Before and After - Correcting an Exercise on the Pilates Reformer

A Sagging Plank on the Reformer

pilates reformer exercise
A "Before" Photo. (c)2010, Steven Boshoff

In this tutorial we take advantage of some photos sent in by a reader. Steve, a Pilates instructor in training, was kind enough to send us a couple of photos of himself making progress, with the help of his instructor, on a very difficult Pilates reformer exercise.

Before you panic, we are not going to be learning this exercise. What we are going to do is look at the elements of Steve's form that you can apply to many Pilates exercises you do, from beginner through advanced.

What we have here is a basic plank position. What is making this exercise extra difficult is that Steve is doing it perched on the Pilates reformer with his feet on the foot bar and his hands on the shoulder rests, which means that the carriage of the reformer can slide away from him unless he really engages his Pilates powerhouse. From this position there are reformer exercises that are even harder, like control balance front, or leg pull front reformer.

In this first view, Steve is showing us some classic things that can go wrong with a plank position - and it doesn't matter if you are doing basic plank, push up, leg pull front, or long stretch on the reformer, these issue appear.

What we want to see is long line from ankle to ear. What you see so far is that Steve's head is dropped and he is getting very little support from his core. Those factors are conspiring to overload his shoulders and the outsides of his arms. You can see that, right?

Note that when we feel unstable, as anyone would in this precarious position, we tend to load onto whatever area we think is our strongest. In men, that's usually the shoulders. If this was a woman you might see her in more of a pike position trying to get weight and power into her legs and hips.

Next, lets see the first improvement Steve makes.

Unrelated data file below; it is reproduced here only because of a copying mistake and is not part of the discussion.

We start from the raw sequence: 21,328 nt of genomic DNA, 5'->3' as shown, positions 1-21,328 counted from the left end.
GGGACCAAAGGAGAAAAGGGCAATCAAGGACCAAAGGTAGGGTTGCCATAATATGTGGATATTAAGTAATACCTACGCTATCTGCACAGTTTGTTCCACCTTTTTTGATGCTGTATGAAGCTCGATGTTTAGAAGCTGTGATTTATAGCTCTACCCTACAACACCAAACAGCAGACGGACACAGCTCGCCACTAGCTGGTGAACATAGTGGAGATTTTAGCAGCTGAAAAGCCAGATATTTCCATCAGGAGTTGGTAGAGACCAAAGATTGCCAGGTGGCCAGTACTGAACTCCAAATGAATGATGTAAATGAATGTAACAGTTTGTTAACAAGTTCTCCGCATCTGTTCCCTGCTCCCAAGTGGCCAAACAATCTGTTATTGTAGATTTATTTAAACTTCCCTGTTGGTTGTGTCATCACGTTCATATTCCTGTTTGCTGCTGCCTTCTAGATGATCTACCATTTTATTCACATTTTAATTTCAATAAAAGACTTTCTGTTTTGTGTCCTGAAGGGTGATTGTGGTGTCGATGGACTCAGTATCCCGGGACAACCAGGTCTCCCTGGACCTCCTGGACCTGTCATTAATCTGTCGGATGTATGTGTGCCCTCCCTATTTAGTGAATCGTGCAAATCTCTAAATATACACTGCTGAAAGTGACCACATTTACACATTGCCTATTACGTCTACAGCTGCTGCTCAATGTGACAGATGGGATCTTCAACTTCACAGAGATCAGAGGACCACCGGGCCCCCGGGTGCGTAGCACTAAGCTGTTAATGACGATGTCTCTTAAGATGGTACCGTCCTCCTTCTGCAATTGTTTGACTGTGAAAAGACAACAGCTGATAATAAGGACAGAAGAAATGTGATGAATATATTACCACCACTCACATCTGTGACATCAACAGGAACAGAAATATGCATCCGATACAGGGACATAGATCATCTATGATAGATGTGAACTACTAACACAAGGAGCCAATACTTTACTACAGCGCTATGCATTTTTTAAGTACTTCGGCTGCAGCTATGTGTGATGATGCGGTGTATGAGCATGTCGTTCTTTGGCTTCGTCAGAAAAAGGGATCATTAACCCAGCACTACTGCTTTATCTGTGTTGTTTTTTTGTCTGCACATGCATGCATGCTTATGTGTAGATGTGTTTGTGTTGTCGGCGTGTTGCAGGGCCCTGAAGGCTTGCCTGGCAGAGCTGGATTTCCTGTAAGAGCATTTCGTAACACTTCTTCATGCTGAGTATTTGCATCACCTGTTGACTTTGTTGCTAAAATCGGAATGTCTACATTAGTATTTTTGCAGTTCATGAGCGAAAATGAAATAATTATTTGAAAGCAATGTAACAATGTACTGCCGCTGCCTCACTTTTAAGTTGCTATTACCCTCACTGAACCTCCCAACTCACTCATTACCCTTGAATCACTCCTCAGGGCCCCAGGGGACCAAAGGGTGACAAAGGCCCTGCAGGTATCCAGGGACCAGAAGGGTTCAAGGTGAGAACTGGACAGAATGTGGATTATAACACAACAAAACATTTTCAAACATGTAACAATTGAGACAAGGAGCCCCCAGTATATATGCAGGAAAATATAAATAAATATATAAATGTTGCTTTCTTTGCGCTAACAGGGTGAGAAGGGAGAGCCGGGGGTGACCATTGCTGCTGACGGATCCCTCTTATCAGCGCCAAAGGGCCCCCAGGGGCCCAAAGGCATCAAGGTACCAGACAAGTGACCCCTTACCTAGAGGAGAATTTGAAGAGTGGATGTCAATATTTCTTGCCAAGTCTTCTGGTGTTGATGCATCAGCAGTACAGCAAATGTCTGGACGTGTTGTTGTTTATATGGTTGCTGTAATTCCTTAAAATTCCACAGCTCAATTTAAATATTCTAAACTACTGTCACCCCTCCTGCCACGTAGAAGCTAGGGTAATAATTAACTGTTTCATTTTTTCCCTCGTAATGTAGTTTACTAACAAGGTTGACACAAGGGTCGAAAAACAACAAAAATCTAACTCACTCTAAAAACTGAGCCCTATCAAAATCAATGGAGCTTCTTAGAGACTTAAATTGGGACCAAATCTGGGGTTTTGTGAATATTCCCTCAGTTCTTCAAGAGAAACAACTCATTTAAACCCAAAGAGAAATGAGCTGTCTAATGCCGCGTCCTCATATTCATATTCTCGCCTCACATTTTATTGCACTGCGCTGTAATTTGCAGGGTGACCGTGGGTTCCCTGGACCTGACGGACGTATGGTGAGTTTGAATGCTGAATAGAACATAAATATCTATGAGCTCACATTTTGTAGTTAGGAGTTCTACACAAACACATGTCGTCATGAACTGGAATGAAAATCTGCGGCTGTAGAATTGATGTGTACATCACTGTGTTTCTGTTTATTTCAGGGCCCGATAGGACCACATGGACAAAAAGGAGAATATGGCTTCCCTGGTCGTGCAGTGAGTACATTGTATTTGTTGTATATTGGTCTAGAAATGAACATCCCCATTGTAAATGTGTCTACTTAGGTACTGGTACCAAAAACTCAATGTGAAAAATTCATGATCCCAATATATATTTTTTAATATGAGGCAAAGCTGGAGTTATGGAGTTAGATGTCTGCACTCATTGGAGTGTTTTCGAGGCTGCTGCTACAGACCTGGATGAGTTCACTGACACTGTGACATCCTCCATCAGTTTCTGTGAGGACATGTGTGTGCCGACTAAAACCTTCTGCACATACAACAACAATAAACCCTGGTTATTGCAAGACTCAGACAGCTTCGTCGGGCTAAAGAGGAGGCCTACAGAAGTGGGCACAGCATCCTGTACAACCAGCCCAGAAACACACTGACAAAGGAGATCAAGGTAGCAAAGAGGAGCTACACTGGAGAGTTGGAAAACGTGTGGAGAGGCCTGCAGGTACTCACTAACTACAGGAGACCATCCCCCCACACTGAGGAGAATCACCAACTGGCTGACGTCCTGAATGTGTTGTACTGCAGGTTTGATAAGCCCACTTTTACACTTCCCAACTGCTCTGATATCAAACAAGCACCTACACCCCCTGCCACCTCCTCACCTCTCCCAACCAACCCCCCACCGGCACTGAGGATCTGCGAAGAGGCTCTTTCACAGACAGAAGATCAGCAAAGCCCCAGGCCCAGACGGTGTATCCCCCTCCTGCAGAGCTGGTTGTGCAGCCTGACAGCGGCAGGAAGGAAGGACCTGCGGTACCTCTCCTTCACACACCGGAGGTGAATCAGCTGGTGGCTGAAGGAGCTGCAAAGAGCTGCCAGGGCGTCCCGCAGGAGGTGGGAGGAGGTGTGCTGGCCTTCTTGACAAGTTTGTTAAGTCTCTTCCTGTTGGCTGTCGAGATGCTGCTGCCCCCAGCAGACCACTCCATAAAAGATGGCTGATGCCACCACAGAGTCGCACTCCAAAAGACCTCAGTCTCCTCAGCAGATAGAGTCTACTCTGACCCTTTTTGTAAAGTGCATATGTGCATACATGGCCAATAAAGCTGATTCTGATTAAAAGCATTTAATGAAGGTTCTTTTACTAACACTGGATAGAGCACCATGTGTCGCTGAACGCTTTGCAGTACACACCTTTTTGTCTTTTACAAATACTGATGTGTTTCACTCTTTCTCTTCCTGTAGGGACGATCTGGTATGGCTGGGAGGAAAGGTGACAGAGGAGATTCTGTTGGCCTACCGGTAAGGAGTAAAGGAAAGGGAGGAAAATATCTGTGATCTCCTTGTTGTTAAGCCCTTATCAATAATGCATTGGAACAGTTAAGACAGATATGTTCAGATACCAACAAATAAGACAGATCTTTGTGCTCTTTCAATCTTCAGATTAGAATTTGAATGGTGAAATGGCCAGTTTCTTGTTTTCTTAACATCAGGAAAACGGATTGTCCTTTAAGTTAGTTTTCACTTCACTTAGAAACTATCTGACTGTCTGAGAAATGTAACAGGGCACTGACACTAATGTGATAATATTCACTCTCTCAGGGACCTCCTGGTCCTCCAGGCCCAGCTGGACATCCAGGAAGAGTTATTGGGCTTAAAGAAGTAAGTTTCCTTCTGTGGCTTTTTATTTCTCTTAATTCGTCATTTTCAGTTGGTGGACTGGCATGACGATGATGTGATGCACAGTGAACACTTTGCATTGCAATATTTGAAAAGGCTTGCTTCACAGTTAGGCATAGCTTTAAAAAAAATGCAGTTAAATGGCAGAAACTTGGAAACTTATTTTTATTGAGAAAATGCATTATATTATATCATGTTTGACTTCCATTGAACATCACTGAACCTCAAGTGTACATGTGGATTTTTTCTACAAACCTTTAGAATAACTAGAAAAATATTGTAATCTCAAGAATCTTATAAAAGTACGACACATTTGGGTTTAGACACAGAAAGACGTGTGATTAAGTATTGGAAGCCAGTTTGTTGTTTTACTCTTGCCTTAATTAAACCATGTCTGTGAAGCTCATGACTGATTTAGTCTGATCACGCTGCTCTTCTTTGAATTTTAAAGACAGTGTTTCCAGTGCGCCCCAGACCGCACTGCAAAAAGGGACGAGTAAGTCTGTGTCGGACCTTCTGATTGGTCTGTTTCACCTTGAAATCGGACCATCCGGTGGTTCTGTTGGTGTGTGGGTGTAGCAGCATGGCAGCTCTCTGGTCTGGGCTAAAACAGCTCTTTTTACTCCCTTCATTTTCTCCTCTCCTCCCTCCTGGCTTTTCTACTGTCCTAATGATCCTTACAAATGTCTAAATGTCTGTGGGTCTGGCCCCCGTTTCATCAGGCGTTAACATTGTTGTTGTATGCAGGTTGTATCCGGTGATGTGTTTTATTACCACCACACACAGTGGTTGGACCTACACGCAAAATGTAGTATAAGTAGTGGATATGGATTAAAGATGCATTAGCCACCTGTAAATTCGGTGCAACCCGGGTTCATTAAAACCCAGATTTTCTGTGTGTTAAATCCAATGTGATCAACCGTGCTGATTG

Pilates Reformer Correction: Lifted Abs

pilates reformer exercise
Correcting the Line with Abdominal Lift. (c)2010, Steven Boshoff

Look what a difference it has made for Steve to engage his abdominal muscles. He's found core support by pulled his deep abdominal muscles in toward his spine. The whole line is much better and the energy is starting to balance out. Now that the all-important core is doing its work, there will be enough security for Steve to lift his head.

Next, more improvements. And how YOU can get here.

Pilated Reformer Correction: Getting a Longer, Straighter Line

pilates reformer exercise
A Long Line on the Reformer. (c)2010, Steven Boshoff

Much better. With the abs working and head lifted, Steve has close to a long, straight line from ankle to ear. Do you also see that Steve's legs look stronger and more engaged with the midline? A sharp eye might note that his triceps (back of the arm) are turning on too.

There is still a lot of tension in the shoulders and neck. Steve has the core, but he's not fully trusting it yet. Can you see that the invitation here is for Steve to lengthen out of his ribcage letting his shoulders roll back and down? That would allow more freedom for his neck, open his chest, and connect him more to his core support. Imagine what a pretty, balanced line that will make.

You might be thinking: Wait a minute, the guy is precariously perched on a Pilates machine that could slide out from under him and you want him to lift his head and make a "pretty line". How am I even going to get there?

The answer is that you are going to build up to it. Here are some exercises to get you started:

  • Kneeling Arm/leg Reach - an easy exercise that starts building the back and belly strength you will need.
  • Plank (of course)
  • Swan - this is where you will find that lovely, supported extension out of the rib cage.
  • Push Up - will improve arm and shoulder strength as well as help make the full body connection you need in order to maintain the form as it moves.
  • Leg Pull Front - an intermediate move that will build pelvic and shoulder stability.

Before we go, thanks to Steve. This is a very challenging exercise and he did a great job with it. And, of course, thanks to instructor Irene Apostolides from Core Connection Pilates as well. Images like this are so helpful to all of us!

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